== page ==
The arts precinct extends all the up Queen street to the Classic Comedy Club and includes a number of performance spaces and artist related services.

      I like that everything doesn’t look the same, having Q theatre next to the Town Hall is great.

  5. I recall reading somewhere that the opening up of the Force/IMAX/Sky City Metro/Event/whatever they call it now centre is the start of a long plan to refit the entire space.

    If they could open up a bit more to Queen St, Aotea and Bledisloe lane, plus redesign the space for grown ups as well as teenagers, that could be a solid anchor for the theatre precinct.

    The big stage theatres are great, but it’s the more mundane things like the movies that get people in there every night.

    Queen St between Wakefield and Wellesley (at least) should be two narrow lanes for buses only. No need for all those cars there just to rat run up the main drag. And a proper taxi rank at the corner of the square where the open air carpark is.

    Oh and you forgot the classic comedy theatre… I can still remember walking past when that was the classic porno cinema! How times have changed.

  6. And what will a refurbished St James be used for? Movies are never going to play there, so is there a need for another live venue?

    In Takapuna we have the Bruce Mason Centre that has to be propped up by Counci and the Arts Centre that is asking to be. Do we need other venues like this?

    1. The St James has the best live acoustics of any theatre in the city. It should take over the ‘opera house’ functions of the Aotea centre, which has terrible acoustics, and leave that for talks and presentations rather than music and performance.

      1. That was the plan. Live music at st james, conferences at asb theatre (reason why it’s got refurbished with white wooden panels), musicals at civic. Then the govt fell in love with skycity convention pokies deal and so fuck you aotea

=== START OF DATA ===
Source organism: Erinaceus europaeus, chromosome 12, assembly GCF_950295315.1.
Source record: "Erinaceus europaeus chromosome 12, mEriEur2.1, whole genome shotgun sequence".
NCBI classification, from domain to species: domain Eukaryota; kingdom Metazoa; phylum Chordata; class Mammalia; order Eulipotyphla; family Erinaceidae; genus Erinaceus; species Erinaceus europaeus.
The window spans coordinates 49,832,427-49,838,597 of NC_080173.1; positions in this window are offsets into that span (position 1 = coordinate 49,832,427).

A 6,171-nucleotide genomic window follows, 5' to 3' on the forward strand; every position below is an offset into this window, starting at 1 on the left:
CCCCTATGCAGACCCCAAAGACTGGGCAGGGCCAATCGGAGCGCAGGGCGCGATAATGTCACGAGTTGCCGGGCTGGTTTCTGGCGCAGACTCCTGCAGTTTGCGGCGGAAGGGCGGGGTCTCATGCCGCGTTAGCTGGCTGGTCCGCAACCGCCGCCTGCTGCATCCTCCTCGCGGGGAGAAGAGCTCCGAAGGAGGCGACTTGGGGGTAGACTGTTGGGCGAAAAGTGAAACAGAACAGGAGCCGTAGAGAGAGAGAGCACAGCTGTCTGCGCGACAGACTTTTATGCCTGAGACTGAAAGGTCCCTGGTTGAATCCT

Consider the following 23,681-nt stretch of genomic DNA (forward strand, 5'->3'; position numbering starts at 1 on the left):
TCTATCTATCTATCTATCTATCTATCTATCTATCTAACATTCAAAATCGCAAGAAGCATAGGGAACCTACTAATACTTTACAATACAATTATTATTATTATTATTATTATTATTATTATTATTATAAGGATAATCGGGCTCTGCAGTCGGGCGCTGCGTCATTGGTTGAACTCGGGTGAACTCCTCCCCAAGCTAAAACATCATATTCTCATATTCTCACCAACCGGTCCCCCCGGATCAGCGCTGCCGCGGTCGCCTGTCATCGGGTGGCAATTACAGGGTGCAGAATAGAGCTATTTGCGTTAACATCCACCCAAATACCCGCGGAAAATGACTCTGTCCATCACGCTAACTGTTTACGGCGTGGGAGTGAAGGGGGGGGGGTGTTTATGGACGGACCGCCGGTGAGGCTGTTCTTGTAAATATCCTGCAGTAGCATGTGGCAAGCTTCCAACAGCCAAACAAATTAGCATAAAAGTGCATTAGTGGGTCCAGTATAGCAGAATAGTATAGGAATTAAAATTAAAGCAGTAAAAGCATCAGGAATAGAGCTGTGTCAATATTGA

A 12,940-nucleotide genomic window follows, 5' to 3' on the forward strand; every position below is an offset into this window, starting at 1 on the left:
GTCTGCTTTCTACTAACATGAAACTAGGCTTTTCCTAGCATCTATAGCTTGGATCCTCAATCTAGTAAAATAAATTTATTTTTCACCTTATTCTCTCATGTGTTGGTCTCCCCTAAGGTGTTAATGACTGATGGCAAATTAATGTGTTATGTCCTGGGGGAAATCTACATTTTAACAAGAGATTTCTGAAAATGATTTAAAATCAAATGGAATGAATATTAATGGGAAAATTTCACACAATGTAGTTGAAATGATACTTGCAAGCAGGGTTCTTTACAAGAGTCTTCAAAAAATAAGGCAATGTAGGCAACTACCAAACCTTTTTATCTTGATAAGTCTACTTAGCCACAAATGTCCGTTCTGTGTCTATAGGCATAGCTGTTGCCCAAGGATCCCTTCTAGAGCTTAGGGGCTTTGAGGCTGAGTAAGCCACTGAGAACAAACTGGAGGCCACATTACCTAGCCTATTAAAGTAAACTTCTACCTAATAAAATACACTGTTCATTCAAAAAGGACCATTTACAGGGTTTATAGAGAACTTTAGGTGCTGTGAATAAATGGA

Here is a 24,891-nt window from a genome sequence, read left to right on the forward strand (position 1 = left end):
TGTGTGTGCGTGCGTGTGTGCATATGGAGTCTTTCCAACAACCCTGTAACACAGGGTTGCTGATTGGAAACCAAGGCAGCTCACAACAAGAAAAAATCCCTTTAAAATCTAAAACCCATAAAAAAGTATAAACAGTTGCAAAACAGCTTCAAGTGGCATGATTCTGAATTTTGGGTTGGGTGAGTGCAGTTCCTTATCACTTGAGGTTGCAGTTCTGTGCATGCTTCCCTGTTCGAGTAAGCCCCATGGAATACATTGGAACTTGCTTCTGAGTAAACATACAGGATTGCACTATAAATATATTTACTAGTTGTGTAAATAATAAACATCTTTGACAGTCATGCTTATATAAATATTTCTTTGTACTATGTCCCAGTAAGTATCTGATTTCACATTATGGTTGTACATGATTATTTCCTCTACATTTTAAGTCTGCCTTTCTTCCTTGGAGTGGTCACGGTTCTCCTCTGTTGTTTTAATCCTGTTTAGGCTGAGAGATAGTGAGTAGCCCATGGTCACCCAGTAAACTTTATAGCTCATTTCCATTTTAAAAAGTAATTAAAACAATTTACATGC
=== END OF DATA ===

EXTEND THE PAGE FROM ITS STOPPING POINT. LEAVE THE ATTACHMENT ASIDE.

7. I often wonder why people take their cars into Queen St. Expecting to park is a pointless exercise. Many years ago a pedestrian only precinct was trialed between Fort St & Wellesly St but it didn’t work. Like Wellington’s Manners St it still had buses creeping up & down and was a bit nerve wracking. But other smaller cities have either pedestrian precincts like Napier or very limited traffic flow like Whanganui and Rotorua and it seems to work. And yet Onehunga’s Mall seems to have been a disaster.

  8. Totally agree with this. Light up the centre!

    I would include the Auckland Art Gallery, the Academy Cinema, the Maidment Theatre, and the various private (but publicly accessible) galleries in this district. I suggest that every one of these venues would support this plan – perhaps its time to ask them if they’re keen to commit to pushing this?

  9. Thanks for promoting this idea. I remember going along to a council meeting some years ago where people were asking for funds to save the St James, and was very frustrated that they failed to emphasise how much potential that area had as an Arts district. This needs to be in the public consciousness.